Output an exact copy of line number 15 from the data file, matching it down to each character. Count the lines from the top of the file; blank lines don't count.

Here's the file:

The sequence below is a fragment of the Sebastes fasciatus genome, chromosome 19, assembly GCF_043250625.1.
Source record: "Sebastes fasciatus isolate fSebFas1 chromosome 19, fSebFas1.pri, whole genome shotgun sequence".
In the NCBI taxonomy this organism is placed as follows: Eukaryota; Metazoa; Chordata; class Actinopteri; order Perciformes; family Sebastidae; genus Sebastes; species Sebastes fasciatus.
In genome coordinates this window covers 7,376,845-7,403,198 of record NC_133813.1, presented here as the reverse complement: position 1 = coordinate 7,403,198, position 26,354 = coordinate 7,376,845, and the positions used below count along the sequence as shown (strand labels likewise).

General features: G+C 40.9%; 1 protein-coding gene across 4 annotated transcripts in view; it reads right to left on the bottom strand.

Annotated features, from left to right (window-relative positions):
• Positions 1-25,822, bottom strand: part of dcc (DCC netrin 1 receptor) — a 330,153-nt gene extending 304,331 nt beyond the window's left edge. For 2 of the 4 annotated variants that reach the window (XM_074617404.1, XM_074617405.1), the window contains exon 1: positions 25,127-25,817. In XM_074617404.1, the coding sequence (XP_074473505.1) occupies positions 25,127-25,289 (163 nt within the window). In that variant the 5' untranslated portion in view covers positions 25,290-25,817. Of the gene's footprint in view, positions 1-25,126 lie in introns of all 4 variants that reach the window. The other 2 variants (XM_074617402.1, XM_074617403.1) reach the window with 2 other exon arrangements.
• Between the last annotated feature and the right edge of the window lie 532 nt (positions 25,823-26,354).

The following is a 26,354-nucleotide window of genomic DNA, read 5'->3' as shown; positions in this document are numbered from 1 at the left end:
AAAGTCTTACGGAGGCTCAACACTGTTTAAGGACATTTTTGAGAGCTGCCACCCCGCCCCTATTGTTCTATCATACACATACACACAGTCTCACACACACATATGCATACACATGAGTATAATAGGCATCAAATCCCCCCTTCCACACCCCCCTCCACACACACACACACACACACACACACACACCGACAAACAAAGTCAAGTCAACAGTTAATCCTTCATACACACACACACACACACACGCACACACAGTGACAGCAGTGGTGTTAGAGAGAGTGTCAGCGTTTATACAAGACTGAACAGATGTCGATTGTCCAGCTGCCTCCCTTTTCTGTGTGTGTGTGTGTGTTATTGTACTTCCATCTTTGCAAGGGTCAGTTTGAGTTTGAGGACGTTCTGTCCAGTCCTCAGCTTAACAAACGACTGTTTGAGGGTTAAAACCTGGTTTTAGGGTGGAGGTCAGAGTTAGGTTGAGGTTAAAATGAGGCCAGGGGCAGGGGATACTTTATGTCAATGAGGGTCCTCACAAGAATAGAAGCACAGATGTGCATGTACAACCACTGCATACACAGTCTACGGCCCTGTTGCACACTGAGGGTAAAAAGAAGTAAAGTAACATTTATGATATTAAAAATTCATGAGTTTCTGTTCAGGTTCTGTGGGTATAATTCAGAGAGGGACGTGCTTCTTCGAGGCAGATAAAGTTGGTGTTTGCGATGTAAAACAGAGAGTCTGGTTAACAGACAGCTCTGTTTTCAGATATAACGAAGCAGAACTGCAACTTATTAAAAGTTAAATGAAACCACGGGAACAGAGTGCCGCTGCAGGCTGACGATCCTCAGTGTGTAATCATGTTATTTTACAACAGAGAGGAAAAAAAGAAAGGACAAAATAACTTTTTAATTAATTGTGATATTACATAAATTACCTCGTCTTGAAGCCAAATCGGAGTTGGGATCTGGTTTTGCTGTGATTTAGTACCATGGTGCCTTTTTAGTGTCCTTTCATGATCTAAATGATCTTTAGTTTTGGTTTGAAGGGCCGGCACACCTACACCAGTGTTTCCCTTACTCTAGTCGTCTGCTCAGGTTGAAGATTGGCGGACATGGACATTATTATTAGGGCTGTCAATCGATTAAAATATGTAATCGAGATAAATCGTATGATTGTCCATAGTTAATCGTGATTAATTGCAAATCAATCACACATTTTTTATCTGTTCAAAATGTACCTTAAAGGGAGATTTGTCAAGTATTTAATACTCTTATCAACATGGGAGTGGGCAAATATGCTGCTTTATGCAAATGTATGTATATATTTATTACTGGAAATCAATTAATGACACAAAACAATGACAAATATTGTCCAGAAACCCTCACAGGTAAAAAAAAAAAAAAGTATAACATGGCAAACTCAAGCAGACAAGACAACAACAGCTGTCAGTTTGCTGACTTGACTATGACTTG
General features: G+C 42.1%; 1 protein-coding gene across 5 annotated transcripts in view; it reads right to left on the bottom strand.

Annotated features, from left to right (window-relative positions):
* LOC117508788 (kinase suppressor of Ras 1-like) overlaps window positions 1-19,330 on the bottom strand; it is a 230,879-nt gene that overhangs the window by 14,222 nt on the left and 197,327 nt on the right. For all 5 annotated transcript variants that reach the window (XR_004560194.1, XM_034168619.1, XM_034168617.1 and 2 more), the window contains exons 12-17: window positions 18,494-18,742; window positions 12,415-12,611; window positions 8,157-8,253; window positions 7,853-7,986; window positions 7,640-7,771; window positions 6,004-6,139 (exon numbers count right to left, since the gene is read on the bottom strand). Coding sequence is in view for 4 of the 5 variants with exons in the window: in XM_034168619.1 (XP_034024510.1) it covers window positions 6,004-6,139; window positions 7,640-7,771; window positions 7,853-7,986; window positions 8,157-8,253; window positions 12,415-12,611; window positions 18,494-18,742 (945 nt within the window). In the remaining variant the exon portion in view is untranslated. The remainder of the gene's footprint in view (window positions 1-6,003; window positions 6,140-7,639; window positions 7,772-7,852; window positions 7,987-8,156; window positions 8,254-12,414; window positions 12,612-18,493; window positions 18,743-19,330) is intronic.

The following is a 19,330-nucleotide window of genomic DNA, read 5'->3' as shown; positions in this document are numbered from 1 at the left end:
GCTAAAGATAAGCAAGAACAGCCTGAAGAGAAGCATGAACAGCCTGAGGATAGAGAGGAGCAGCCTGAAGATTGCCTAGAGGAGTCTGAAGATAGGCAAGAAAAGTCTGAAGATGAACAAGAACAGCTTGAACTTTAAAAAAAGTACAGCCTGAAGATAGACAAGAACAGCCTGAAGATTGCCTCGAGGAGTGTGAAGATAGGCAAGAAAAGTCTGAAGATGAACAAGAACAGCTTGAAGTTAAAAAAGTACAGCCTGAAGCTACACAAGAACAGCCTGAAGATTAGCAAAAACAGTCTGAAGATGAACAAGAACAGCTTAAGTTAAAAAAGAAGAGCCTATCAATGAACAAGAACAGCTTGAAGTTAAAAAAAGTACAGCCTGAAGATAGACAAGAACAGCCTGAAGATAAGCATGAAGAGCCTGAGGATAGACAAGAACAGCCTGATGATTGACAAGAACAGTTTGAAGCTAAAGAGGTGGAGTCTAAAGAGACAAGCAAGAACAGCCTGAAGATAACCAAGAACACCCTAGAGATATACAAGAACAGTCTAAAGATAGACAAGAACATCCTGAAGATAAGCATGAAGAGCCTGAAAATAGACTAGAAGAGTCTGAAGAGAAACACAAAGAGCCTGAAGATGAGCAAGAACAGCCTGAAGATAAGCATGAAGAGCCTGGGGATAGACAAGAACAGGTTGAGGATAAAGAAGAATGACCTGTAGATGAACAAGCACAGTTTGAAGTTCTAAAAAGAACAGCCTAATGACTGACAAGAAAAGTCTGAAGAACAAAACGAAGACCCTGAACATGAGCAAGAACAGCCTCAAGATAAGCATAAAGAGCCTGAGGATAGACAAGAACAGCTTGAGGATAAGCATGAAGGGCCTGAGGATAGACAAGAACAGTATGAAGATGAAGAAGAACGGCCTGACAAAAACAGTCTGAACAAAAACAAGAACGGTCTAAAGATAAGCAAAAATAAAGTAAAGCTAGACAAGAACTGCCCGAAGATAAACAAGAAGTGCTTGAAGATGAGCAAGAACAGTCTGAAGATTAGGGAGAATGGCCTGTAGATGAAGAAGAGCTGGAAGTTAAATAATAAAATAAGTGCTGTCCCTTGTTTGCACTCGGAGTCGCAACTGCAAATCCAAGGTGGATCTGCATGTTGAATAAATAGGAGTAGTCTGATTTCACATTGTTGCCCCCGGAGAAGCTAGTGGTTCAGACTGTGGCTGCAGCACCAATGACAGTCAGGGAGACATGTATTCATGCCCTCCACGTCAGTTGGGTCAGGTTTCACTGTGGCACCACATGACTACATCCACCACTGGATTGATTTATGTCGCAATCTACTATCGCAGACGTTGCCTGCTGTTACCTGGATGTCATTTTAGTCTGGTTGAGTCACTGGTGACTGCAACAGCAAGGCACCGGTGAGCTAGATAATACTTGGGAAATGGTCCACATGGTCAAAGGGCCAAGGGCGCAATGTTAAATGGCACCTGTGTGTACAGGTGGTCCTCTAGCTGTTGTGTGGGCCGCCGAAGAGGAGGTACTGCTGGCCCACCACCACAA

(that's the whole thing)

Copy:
GCTAAAGATAAGCAAGAACAGCCTGAAGAGAAGCATGAACAGCCTGAGGATAGAGAGGAGCAGCCTGAAGATTGCCTAGAGGAGTCTGAAGATAGGCAAGAAAAGTCTGAAGATGAACAAGAACAGCTTGAACTTTAAAAAAAGTACAGCCTGAAGATAGACAAGAACAGCCTGAAGATTGCCTCGAGGAGTGTGAAGATAGGCAAGAAAAGTCTGAAGATGAACAAGAACAGCTTGAAGTTAAAAAAGTACAGCCTGAAGCTACACAAGAACAGCCTGAAGATTAGCAAAAACAGTCTGAAGATGAACAAGAACAGCTTAAGTTAAAAAAGAAGAGCCTATCAATGAACAAGAACAGCTTGAAGTTAAAAAAAGTACAGCCTGAAGATAGACAAGAACAGCCTGAAGATAAGCATGAAGAGCCTGAGGATAGACAAGAACAGCCTGATGATTGACAAGAACAGTTTGAAGCTAAAGAGGTGGAGTCTAAAGAGACAAGCAAGAACAGCCTGAAGATAACCAAGAACACCCTAGAGATATACAAGAACAGTCTAAAGATAGACAAGAACATCCTGAAGATAAGCATGAAGAGCCTGAAAATAGACTAGAAGAGTCTGAAGAGAAACACAAAGAGCCTGAAGATGAGCAAGAACAGCCTGAAGATAAGCATGAAGAGCCTGGGGATAGACAAGAACAGGTTGAGGATAAAGAAGAATGACCTGTAGATGAACAAGCACAGTTTGAAGTTCTAAAAAGAACAGCCTAATGACTGACAAGAAAAGTCTGAAGAACAAAACGAAGACCCTGAACATGAGCAAGAACAGCCTCAAGATAAGCATAAAGAGCCTGAGGATAGACAAGAACAGCTTGAGGATAAGCATGAAGGGCCTGAGGATAGACAAGAACAGTATGAAGATGAAGAAGAACGGCCTGACAAAAACAGTCTGAACAAAAACAAGAACGGTCTAAAGATAAGCAAAAATAAAGTAAAGCTAGACAAGAACTGCCCGAAGATAAACAAGAAGTGCTTGAAGATGAGCAAGAACAGTCTGAAGATTAGGGAGAATGGCCTGTAGATGAAGAAGAGCTGGAAGTTAAATAATAAAATAAGTGCTGTCCCTTGTTTGCACTCGGAGTCGCAACTGCAAATCCAAGGTGGATCTGCATGTTGAATAAATAGGAGTAGTCTGATTTCACATTGTTGCCCCCGGAGAAGCTAGTGGTTCAGACTGTGGCTGCAGCACCAATGACAGTCAGGGAGACATGTATTCATGCCCTCCACGTCAGTTGGGTCAGGTTTCACTGTGGCACCACATGACTACATCCACCACTGGATTGATTTATGTCGCAATCTACTATCGCAGACGTTGCCTGCTGTTACCTGGATGTCATTTTAGTCTGGTTGAGTCACTGGTGACTGCAACAGCAAGGCACCGGTGAGCTAGATAATACTTGGGAAATGGTCCACATGGTCAAAGGGCCAAGGGCGCAATGTTAAATGGCACCTGTGTGTACAGGTGGTCCTCTAGCTGTTGTGTGGGCCGCCGAAGAGGAGGTACTGCTGGCCCACCACCACAA